In modern scholarship on Chan history, the dispute about the two Daowus in the seventeenth century has caught the attention of Chinese and Japanese scholars, who have apparently reached a consensus that the inscription of Tianwang Daowu should be dismissed as spurious.54 For example, Nukariya Kaiten marshals as many sources as possible to prove the falsity of Tianwang Daowu's inscription. Most of his sources were mentioned in the seventeenth-century debate. As a Sōtō priest, he readily accepts the Chinese Caodong masters' arguments, especially those posited by Weizhong Jingfu. For him, all disputes originated from Daguan Tanying, who was ignorant about Buddhist history, biased regarding sectarian differences, and “shameless” in making false claims. For those Linji monks, such as Miyun Yuanwu and his followers, who supported the two-Daowu theory, Nukariya's remarks and reprimands are harsh and derogatory, revealing once again the sectarian nature of the debate even after three centuries.55
Ui Hakuju also examined this issue briefly and his view has influenced other Japanese Sōtō scholars, such as Abe Chōichi, Suzuki Tetsuo, and Ishii (p.331) Shūdō.56 Ui identifies several problems with Tianwang Daowu's inscription. First, although Huihong mentioned Tianwang Daowu in the Linjian lu, he did not accept the account as true history. In his Chanlin sengbao zhuan (The biographies of Chan monks), published later, Juefan Huihong still insisted on the original version of the genealogy in the Jingde chuandeng lu. Second, although both Guideng and Zongmi mentioned Daowu as Mazu's leading disciple, this does not mean that this Daowu refers to Tianwang Daowu. Rather, it only shows that Tianhuang Daowu had studied with both Mazu and Shitou. Third, there was a textual discrepancy between Juefan Huihong's account and Tianwang Daowu's inscription: Huihong reported that Tianwang Daowu died in the thirteenth year of the Yuanhe reign, while the inscription stated that he died in the third year of the Yuanhe reign.57 This shows, according to Ui, that Tianwang Daowu's inscription must be false. Finally, Ui notices that Zanning's biographies of Tianhuang Daowu and Longtan Chongxin appeared earlier than Daguan Tanying's work Wujia zongpai and Juefan Huihong's Linjian lu. This means that the fabrication of Tianwang Daowu may have been a reaction to Zanning's Song gaoseng zhuan. Similar to Nukariya, Ui relies on Weizhong Jingfu's Famen chugui, which I introduced in chapter 9.
Ishii Shūdō also investigates this issue briefly. Largely based on Nukariya's and Ui's research, Ishii rejects the authenticity of Tianwang Daowu's inscription and criticizes Kokan Shiren, who supported the two-Daowu theory. Based on the fieldwork of the Sixth China Tour of Komazawa University on September 7, 1984, Ishii confirms that Tianhuang Daowu formerly lived in Mount Ziling in the Mount Caizi region of Dangyang county.58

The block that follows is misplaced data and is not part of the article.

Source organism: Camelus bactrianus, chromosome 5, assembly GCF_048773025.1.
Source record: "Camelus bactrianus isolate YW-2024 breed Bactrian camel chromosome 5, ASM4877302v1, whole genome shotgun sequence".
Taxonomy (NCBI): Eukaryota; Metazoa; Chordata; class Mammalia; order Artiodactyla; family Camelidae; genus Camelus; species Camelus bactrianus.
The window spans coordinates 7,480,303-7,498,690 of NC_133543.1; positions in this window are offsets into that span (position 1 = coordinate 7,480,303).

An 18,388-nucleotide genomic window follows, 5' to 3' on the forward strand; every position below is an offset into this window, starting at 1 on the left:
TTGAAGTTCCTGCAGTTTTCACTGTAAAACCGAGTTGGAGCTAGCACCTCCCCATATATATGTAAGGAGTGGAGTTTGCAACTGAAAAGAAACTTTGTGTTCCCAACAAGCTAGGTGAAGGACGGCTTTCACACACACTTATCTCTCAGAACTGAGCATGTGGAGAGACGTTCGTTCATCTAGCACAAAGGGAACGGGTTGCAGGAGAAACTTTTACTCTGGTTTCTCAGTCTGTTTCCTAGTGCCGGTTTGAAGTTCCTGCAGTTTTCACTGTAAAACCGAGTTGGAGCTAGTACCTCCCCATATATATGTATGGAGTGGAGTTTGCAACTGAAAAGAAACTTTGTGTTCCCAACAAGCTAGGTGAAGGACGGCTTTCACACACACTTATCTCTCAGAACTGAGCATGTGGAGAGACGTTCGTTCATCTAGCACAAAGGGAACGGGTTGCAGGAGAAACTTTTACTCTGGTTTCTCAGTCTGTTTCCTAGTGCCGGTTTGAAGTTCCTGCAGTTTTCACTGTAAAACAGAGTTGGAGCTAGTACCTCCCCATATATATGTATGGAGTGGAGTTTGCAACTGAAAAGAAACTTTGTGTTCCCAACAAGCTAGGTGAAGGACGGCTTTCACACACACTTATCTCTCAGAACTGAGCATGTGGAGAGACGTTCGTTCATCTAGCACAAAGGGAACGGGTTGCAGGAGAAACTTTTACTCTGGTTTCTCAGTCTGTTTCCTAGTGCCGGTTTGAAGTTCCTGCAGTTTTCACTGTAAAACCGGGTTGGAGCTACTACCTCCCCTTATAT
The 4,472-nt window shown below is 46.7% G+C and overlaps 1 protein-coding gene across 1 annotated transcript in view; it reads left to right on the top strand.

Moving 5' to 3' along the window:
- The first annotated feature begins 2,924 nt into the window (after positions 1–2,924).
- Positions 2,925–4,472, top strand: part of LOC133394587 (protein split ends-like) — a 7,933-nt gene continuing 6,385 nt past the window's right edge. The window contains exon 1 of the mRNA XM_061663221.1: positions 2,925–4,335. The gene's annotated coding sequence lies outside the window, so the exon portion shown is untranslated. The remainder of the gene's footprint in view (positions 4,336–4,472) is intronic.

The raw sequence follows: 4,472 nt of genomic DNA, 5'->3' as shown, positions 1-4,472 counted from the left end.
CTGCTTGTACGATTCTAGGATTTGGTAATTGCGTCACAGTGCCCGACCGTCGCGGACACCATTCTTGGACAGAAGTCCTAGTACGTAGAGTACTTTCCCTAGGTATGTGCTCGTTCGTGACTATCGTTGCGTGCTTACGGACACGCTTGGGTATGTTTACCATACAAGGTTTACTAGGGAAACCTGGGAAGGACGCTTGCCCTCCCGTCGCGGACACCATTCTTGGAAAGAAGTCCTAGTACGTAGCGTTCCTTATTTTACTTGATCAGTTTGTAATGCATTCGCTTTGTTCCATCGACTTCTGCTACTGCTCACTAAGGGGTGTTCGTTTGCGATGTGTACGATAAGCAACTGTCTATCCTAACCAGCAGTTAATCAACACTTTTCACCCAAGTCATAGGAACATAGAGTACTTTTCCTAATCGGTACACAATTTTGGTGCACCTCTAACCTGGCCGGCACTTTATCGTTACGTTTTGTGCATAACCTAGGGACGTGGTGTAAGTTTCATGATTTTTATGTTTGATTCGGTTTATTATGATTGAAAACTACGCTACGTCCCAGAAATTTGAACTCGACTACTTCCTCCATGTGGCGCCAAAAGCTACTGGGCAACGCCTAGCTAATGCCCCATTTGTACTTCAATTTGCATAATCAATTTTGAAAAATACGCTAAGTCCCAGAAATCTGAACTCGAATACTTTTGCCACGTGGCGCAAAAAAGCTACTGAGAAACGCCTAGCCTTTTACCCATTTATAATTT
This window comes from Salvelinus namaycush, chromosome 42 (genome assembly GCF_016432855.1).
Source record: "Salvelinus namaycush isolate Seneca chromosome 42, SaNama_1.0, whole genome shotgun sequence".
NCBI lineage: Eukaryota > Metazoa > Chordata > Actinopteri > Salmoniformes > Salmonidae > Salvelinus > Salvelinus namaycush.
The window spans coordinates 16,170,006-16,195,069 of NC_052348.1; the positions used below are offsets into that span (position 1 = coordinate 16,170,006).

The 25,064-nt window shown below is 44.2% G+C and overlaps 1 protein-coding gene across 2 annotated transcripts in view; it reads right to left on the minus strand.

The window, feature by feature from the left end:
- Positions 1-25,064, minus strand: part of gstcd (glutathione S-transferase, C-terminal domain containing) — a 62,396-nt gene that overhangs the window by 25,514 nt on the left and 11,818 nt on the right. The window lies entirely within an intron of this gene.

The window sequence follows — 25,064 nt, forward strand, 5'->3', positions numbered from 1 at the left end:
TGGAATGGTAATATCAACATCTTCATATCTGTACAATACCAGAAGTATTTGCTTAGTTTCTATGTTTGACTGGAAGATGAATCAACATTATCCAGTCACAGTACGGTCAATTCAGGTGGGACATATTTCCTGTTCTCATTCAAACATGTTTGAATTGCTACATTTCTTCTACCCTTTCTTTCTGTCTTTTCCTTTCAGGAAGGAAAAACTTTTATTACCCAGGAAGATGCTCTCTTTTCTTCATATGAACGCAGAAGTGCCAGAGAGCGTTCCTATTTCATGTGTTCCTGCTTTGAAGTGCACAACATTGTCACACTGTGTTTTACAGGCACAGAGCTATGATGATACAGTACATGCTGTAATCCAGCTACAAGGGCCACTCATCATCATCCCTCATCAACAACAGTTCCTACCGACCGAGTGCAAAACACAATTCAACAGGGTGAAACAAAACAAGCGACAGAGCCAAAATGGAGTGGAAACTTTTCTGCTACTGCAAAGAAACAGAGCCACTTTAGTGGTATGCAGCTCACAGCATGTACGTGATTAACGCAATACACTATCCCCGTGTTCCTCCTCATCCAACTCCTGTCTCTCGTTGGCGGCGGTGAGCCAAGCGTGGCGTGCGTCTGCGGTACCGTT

Chen Yuan also examines this controversy, and his conclusion has influenced most Chinese historians. As he points out, the central piece of evidence, the inscription of Tianwang Daowu, was baseless, and Juefan Huihong's account of Tianwang Daowu should be read as an anecdote that reflected the struggle between the Linji school and the Yunmen school rather than as a serious account of history. He suspects that even Huihong did not believe in the existence of Qiu Yuansu's inscription because in his preface for his Chan genealogy, Chanlin sengbao zhuan, published later than the Linjian lu, Huihong still insisted on the original version of the genealogy in the Jingde chuandeng lu. According to Chen Yuan, Feiyin's error was that he relied too much on the dubious Fozu lidai tongzai compiled in the Yuan, which contained so much incorrect information.59
Qiu Yuansu's identity is crucial to this debate. However, modern historians have done no better job than Ouyang Xiu and Huang Zongxi. No historians have found any firm evidence that Qiu was indeed the military commissioner of Jingzhou. Whether or not he was the commissioner in Kuizhou, as (p.332) Ouyang Xiu and Chen Si found, is still under investigation.60 In addition, some scholars suspect that the official Pei mentioned in Tianhuang Daowu's inscription may be Pei Zhou (?–803), who served as military commissioner of Jingnan from 792 to 803.61 In mainland China, a new archaeological discovery has confirmed only the identity of Tianhuang Daowu. In the 1950s, Tianhuang Daowu's memorial pagoda built in the Tang was discovered in the suburb of Shashi in Hubei province. According to a short archaeological report, Tianhuang Daowu's name was carved on the pagoda, but no inscription or epitaph was discovered.62 Based on these pieces of evidence, it is safe for modern scholars to accept Tianhuang Daowu's identity.